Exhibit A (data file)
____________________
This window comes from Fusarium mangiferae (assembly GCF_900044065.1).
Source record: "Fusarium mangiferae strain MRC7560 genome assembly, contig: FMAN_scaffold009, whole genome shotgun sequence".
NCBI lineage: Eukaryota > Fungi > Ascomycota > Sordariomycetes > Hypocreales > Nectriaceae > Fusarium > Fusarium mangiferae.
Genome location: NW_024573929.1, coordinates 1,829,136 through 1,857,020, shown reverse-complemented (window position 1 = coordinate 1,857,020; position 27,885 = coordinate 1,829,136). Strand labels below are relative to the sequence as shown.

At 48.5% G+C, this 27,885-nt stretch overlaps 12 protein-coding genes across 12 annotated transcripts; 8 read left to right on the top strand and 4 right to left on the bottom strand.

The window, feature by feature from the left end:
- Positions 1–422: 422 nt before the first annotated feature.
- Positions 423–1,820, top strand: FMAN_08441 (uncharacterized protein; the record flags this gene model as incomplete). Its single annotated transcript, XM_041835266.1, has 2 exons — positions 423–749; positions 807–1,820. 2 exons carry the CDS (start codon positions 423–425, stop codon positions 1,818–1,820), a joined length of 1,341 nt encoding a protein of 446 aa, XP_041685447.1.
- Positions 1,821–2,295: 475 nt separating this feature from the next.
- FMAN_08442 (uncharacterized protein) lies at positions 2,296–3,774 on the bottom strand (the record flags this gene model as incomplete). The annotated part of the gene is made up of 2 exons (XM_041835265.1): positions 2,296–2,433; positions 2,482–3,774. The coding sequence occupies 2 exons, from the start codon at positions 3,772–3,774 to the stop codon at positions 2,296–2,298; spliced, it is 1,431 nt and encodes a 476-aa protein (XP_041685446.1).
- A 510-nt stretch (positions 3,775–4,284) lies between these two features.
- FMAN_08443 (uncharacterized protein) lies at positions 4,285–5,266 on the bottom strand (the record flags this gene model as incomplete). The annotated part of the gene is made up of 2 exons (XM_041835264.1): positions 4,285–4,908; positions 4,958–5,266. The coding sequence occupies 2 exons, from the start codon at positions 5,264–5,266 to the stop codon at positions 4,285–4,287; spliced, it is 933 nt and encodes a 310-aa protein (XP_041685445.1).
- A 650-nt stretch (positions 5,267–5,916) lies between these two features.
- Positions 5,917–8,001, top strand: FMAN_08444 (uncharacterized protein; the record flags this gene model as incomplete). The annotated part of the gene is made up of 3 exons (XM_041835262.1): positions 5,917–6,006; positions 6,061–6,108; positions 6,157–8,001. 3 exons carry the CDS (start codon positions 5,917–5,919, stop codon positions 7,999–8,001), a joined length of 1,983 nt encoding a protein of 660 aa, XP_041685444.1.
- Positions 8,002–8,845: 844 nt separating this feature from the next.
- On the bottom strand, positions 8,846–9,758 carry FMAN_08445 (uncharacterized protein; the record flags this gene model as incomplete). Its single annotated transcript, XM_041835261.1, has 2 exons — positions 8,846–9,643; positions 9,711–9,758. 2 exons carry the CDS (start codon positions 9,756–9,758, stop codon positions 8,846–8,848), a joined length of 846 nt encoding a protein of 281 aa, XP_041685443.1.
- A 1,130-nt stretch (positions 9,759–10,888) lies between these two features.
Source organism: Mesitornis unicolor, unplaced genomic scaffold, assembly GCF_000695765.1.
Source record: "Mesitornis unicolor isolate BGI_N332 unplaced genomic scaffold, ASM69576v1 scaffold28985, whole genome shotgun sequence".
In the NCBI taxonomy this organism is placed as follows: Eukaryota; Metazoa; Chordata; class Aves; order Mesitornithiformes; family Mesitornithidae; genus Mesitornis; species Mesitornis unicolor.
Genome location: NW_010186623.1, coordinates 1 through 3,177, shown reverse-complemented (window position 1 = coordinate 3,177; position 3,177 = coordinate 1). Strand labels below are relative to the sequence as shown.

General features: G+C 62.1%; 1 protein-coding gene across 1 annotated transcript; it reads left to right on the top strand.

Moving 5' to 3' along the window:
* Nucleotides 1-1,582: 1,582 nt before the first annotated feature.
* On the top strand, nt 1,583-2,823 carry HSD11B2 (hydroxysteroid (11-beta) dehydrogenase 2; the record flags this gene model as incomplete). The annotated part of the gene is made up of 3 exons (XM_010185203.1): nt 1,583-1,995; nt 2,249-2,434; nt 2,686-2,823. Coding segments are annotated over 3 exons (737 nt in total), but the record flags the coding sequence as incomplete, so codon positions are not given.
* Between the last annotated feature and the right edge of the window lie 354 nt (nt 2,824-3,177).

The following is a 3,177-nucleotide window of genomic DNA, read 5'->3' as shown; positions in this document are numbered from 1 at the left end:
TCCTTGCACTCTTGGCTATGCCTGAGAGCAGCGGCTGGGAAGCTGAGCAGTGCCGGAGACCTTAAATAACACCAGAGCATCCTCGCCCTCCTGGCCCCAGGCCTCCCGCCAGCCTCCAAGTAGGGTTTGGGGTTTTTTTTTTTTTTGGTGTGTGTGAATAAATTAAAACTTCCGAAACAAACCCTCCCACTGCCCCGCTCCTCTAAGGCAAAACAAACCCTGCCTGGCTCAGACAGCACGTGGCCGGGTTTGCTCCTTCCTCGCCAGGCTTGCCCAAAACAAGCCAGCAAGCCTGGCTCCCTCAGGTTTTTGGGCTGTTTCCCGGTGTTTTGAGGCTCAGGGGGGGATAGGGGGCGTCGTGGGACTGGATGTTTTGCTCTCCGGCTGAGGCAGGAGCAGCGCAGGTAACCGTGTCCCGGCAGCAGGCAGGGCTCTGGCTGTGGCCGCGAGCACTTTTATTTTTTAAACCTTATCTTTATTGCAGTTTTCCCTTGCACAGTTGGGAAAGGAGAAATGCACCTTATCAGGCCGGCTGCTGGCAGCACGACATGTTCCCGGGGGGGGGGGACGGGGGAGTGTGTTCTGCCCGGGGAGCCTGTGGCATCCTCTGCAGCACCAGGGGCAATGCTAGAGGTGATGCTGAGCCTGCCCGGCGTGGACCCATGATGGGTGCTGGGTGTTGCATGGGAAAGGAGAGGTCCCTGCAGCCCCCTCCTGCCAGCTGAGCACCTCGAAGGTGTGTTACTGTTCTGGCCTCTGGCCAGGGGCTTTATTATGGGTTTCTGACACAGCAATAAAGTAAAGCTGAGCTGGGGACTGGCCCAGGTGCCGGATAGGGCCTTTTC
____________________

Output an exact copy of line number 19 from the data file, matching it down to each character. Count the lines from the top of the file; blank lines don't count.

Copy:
Source record: "Mesitornis unicolor isolate BGI_N332 unplaced genomic scaffold, ASM69576v1 scaffold28985, whole genome shotgun sequence".